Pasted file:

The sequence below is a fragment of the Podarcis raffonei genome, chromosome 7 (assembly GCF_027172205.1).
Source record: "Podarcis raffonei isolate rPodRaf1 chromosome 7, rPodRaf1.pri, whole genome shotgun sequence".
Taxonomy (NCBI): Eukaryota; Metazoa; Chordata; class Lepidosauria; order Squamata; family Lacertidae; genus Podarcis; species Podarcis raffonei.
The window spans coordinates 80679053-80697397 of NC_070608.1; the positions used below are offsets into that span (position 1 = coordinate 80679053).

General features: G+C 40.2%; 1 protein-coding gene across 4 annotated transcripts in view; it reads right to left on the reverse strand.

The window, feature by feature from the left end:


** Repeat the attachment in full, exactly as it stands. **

The sequence below is a fragment of the Podarcis raffonei genome, chromosome 7 (assembly GCF_027172205.1).
Source record: "Podarcis raffonei isolate rPodRaf1 chromosome 7, rPodRaf1.pri, whole genome shotgun sequence".
Taxonomy (NCBI): Eukaryota; Metazoa; Chordata; class Lepidosauria; order Squamata; family Lacertidae; genus Podarcis; species Podarcis raffonei.
The window spans coordinates 80679053-80697397 of NC_070608.1; the positions used below are offsets into that span (position 1 = coordinate 80679053).

General features: G+C 40.2%; 1 protein-coding gene across 4 annotated transcripts in view; it reads right to left on the reverse strand.

The window, feature by feature from the left end: